There are a lot of misconceptions out there about how to lose weight properly. Fasting often comes up as an option, but what’s the real story behind this dieting fad?
We got this question from a viewer:
Dear Dr. Manny,
My friend has been fasting here and there to lose weight, and it seems to be working. Is it safe, and if so, how should I start one?
First off, the concept of fasting isn’t new, but this dieting approach has been gaining popularity recently. Although fasting can result in weight loss, that’s not the only benefit. Other perks include antiaging effects, and, according to a study in the journal Cell Metabolism, reducing the risk of conditions like diabetes, cancer and cardiovascular disease.
One of the biggest myths about fasting is you can’t eat anything, but this isn’t true. Fasting involves cutting back on calories for a short time— sometimes 12 to 16 hours, a few days a week. The idea is restricting calories will help regulate insulin in your body, which in turn aids weight loss.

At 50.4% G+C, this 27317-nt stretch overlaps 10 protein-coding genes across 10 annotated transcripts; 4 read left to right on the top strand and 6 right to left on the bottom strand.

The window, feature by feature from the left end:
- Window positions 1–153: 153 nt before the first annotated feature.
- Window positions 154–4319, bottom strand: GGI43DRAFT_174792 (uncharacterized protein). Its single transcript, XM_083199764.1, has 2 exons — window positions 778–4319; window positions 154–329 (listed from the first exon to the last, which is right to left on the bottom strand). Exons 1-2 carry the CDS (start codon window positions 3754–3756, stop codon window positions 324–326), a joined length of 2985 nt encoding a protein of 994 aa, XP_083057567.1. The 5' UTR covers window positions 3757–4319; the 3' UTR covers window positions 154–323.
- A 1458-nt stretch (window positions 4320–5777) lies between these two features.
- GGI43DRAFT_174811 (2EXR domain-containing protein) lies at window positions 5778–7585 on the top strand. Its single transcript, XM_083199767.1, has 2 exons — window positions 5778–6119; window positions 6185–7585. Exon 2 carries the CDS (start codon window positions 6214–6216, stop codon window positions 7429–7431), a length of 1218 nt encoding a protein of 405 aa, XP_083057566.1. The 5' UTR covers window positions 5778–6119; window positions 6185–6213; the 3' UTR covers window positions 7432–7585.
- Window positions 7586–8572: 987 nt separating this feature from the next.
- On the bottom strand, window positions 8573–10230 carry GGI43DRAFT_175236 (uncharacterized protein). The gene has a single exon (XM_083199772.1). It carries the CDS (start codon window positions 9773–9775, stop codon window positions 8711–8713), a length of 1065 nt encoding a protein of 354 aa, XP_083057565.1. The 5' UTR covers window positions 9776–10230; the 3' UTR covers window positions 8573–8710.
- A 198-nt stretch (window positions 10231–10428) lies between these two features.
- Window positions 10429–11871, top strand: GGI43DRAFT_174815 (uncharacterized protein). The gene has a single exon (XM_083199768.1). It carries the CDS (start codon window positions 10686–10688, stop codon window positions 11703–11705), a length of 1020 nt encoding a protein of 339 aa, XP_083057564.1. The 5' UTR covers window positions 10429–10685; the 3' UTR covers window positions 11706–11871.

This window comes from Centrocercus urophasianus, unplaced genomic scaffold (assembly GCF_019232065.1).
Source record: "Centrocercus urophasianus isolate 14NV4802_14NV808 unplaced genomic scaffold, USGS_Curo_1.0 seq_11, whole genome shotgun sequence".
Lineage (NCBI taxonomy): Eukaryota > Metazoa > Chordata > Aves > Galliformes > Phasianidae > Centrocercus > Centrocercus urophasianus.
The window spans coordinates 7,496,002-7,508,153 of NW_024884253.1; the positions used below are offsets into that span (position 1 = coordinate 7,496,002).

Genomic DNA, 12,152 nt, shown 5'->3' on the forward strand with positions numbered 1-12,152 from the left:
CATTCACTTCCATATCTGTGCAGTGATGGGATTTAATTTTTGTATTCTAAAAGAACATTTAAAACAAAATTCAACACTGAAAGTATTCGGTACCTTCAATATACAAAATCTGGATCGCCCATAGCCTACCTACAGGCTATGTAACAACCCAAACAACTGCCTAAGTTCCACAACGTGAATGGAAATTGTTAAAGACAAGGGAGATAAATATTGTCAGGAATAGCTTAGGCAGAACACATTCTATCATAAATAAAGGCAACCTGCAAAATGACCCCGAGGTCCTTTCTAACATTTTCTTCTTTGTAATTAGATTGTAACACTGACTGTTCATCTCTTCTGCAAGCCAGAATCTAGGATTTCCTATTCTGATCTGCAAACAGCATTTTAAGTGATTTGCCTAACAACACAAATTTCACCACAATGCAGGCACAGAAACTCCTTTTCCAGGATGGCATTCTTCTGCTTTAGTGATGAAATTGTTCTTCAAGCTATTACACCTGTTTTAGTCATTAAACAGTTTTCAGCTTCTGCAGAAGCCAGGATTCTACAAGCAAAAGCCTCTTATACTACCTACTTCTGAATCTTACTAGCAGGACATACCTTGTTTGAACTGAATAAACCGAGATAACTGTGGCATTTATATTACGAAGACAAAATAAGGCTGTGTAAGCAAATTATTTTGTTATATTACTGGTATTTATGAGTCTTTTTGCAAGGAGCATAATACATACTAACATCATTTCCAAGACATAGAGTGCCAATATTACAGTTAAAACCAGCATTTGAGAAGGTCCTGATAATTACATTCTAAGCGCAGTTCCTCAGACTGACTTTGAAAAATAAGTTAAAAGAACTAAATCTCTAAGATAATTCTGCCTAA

First, you should talk to your doctor before making a change like this to ensure you don’t have other health concerns to consider.
For more on how to start a fast safely, we checked in with Dr. Jason Fung, author of “The Complete Guide to Fasting.” Certain groups of people shouldn’t fast, Fung said, including children under age 18, pregnant or breastfeeding women, or any patient who is underweight, malnourished or suffering from an eating disorder. Patients who take medications should consult with their physicians before fasting.
Fung starts his patients off gradually with a 16- to 18-hour fast, two to three times per week. During that time, he encourages patients to stay hydrated by drinking plenty of fluids such as water, green tea, herbal teas and coffee. He discourages patients from sweetening their drinks or adding artificial flavors..
“Just remember that fasting, like any other skill, gets easier the more you do it,” Fung said.
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